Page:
Oral Health Group
Feature

The Power of Trusts

December 1, 2004
by John McMillan, LL.B. and David Harris, MBA, TEP


You have by now learned that high income attracts high taxes. Additionally, some readers may have learned that large asset holdings can be vulnerable in the event of litigation or bankruptcy. The main issues then, are how to minimize taxes and protect assets with the underlying objective of providing for present and future generations. Towards these ends, the creation and maintenance of a Trust can be a powerful tool.

For example, income from your hygiene operations (and in several provinces, your dentistry operations) can be channeled through incorporated entities into a Trust and distributed to family members at potentially considerable tax savings. Additionally, many of your assets may be transferred to a Trust, which can provide asset protection from (future) creditors.

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What is a Trust?

Trusts are unique. While they can possess all the powers of a natural person or corporation, they are neither. Significantly, Trusts are deemed to be persons for the purposes of the Income Tax Act (discussed below). Trusts are essentially a way of (among other things) separating yourself from your property while at the same time retaining control of how the property (and its fruits) will be dealt with, and ultimately distributed.

A simplistic (but sufficient) definition of a Trust is a legal arrangement whereby one person (the Settlor) gives or transfers property to another person or persons (Trustee(s)) to hold to the benefit of one or more other persons (Beneficiaries).

Requirements for Trusts

For a valid Trust to be formed, it must possess and exhibit certain essential elements. First, the Settlor must have a clear and imperative intention, which can be as broad and straightforward as “for the support, well being, maintenance, education and advancement of the Beneficiaries.” Second, the Trust must hold some type of well-defined property on a continuous and uninterrupted basis. Otherwise, the Trust will fail. Third, there must be one or more Trustees. Fourth, the beneficiaries of the Trust must be certain. It is possible to either specifically identify the beneficiaries or to include a class of individuals (provided the class is fully described, leaving absolutely no doubt as to whether any one individual belongs to that class).

All of these elements are fully described and provided for in a written Trust Agreement, which is strongly recommended.

Creating a Trust

The events contributing to the creation of a Trust will include the Settlor settling the Trust by giving a clear and express statement of intention and contributing the initial property. Property must be continuously held by the Trust. In some cases, a nominal settlement such as a silver coin is used with the intention of having the Trust hold the coin continuously, to be certain that there is no gap in property ownership. In cases where a Trust is used to protect assets from future creditors, normally, the assets being protected are used as the settlement.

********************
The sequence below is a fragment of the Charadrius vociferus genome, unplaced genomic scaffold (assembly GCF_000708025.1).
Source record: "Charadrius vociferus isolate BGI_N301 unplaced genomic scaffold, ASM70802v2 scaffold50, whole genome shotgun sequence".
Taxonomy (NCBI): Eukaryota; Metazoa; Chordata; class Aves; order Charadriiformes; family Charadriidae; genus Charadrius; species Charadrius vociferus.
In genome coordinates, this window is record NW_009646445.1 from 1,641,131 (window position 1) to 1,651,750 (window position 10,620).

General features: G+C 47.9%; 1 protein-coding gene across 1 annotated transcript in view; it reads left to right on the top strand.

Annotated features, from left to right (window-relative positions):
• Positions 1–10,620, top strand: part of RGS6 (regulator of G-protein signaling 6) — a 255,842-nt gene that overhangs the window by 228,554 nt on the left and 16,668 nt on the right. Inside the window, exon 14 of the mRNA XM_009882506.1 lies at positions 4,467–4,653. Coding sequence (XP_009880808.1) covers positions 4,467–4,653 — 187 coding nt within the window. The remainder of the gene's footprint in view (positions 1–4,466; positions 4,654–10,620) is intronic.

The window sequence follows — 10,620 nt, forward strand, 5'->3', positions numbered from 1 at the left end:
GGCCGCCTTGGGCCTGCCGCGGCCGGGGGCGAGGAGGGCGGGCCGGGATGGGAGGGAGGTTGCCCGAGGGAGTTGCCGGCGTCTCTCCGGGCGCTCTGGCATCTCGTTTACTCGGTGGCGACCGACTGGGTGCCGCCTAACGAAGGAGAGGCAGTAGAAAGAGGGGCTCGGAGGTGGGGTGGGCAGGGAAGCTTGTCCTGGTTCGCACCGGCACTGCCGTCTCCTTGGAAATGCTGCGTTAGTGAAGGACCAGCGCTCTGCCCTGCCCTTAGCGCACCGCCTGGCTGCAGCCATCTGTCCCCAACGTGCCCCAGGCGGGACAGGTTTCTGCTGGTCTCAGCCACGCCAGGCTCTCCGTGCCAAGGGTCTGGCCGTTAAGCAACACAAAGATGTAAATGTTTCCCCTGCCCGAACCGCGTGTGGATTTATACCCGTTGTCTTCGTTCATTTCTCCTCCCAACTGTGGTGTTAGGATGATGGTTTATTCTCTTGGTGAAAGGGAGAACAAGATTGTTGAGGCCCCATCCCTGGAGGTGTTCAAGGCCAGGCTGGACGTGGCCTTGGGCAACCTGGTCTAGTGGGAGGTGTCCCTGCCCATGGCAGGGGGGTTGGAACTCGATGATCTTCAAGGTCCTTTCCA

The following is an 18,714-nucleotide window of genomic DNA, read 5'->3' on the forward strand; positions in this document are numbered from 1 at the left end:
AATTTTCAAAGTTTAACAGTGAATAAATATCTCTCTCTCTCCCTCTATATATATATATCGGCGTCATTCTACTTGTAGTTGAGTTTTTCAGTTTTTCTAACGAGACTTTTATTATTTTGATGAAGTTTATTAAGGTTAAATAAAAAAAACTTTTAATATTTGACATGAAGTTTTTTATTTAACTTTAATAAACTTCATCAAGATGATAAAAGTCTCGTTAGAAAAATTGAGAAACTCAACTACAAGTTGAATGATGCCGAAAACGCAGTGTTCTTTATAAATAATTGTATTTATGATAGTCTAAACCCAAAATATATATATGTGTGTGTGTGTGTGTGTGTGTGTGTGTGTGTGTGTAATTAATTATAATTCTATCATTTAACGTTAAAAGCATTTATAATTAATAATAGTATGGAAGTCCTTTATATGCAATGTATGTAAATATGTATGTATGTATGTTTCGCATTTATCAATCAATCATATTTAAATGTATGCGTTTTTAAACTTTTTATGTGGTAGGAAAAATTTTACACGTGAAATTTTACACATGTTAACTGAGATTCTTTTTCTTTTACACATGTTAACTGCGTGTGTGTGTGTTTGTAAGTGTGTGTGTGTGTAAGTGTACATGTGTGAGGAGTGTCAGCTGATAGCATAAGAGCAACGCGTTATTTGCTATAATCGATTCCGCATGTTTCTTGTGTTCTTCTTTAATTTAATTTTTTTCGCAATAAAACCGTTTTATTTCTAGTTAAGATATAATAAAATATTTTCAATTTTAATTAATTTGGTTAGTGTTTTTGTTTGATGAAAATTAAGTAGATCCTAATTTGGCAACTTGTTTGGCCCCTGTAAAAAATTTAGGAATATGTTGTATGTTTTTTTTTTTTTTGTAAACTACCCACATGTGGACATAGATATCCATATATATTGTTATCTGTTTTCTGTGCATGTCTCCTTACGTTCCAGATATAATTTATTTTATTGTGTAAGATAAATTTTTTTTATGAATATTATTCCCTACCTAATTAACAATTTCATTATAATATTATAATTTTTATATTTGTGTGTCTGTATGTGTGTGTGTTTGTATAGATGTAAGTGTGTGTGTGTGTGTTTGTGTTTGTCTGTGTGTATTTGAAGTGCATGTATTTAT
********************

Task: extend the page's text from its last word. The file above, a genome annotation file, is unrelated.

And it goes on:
The property of the Trust (and any future property contributed) will then be in the hands of the Trustees and subject to the Trustee’s powers and limitations set out in the Trust Agreement. Trusts can hold all manner of property, including tangibles (real estate, collections, valuables) and intangibles (shares, promissory notes, benefits under contracts).

Trustee powers

A properly drafted Trust Agreement will clearly set out all of the powers (and limitations) of the Trustees. Generally, the Trustees can (and usually are) given all the powers and privileges to deal with the Trust property as if they were the owner of the Trust property, subject of course to the overriding obligation to deal with such property for the benefit of the Beneficiaries.

Taxation of Trusts

It would be impossible to provide a full treatment of the tax benefits (and disadvantages) on one short article. However, the following salient points should be noted:

The Income Tax Act treats Trusts as “taxpayers” that must file annual tax returns if they have income.

Trusts pay tax based on the difference between income received by the Trust and amounts allocated to beneficiaries.

Trust Income, once taxed, becomes “capital” of the Trust and can be distributed to beneficiaries tax-free, so there is no double taxation of Trust income. This “Trust or beneficiary” phenomenon provides some planning opportunities.

Just like individuals, Trusts only pay tax on 50 percent of capital gains and receive the “dividend tax credit” on Canadian dividends.

Income allocated to beneficiaries keeps its character–when a Trust allocates dividends, the income is taxed as dividends on the personal returns of beneficiaries. Ditto for capital gains and interest.

Since the introduction of the “Kiddie Tax”, beneficiaries under the age of 18 are now taxed at the highest marginal rate on all income distributed to them by the Trust.

The tax rate on income depends on whether a Trust is a “testamentary Trust” (settled by the will of a deceased person) or an “inter-vivos” Trust, settled by a living Settlor.

Testamentary Trusts

Testamentary Trusts receive preferred treatment — they pay tax at graduated tax rates like individuals. This presents an opportunity for “post-mortem income splitting” between an individual and a Trust. Normally, income on your property will become your spouse’s after your death with the tax determined by the spouse’s total income. Assume that your spouse has annual income of $100,000 and then inherits your property that produces $30,000 annually. Total income will be $130,000, with high tax applied to the inheritance.

Alternatively, with a testamentary Trust, on your death your spouse’s income remains at $100,000 with the Trust earning the other $30,000. The Trust’s income will be taxed at the lowest personal rate, saving about $10,000 annually for the rest of your spouse’s life. Testamentary Trusts also protect assets from your spouse’s present and future creditors, a topic that will be discussed more fully later.

Inter vivos Trusts

In contrast, inter vivos Trusts are taxed on all undistributed income at the top personal tax rate. The government’s intent is indifference between having tax paid by a Trust or a high-income individual. Many accountants who assist in the preparation of Trust income tax returns even force all Trust income to be distributed annually. This is not always the best approach– there may be advantages to having your Trust taxed instead of you. While the highest tax rate is applied to Trust income, federal and provincial “surtaxes” that apply to individuals are not.